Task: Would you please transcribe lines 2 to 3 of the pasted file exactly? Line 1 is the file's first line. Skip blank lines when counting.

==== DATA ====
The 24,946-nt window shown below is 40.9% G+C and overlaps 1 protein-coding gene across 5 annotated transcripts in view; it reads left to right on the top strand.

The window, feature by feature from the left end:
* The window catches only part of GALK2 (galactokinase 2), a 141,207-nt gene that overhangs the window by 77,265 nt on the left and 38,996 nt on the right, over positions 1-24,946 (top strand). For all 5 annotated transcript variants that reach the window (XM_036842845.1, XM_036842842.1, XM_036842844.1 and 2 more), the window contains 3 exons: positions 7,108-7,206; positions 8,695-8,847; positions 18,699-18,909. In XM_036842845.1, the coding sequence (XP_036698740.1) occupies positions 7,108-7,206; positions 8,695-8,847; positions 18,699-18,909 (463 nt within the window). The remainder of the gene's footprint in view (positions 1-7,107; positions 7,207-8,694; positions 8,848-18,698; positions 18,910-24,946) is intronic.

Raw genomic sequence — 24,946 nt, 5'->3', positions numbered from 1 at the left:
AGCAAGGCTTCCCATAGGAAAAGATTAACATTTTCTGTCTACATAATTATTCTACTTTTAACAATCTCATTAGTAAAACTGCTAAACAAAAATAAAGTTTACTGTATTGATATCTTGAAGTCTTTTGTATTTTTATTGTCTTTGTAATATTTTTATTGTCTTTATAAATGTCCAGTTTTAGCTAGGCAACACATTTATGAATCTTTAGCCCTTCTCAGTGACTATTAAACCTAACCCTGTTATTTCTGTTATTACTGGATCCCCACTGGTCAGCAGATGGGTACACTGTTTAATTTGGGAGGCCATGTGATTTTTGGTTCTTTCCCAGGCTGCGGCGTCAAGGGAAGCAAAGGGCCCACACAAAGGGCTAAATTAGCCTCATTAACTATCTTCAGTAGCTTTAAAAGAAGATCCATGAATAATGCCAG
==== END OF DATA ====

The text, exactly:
The window, feature by feature from the left end:
* The window catches only part of GALK2 (galactokinase 2), a 141,207-nt gene that overhangs the window by 77,265 nt on the left and 38,996 nt on the right, over positions 1-24,946 (top strand). For all 5 annotated transcript variants that reach the window (XM_036842845.1, XM_036842842.1, XM_036842844.1 and 2 more), the window contains 3 exons: positions 7,108-7,206; positions 8,695-8,847; positions 18,699-18,909. In XM_036842845.1, the coding sequence (XP_036698740.1) occupies positions 7,108-7,206; positions 8,695-8,847; positions 18,699-18,909 (463 nt within the window). The remainder of the gene's footprint in view (positions 1-7,107; positions 7,207-8,694; positions 8,848-18,698; positions 18,910-24,946) is intronic.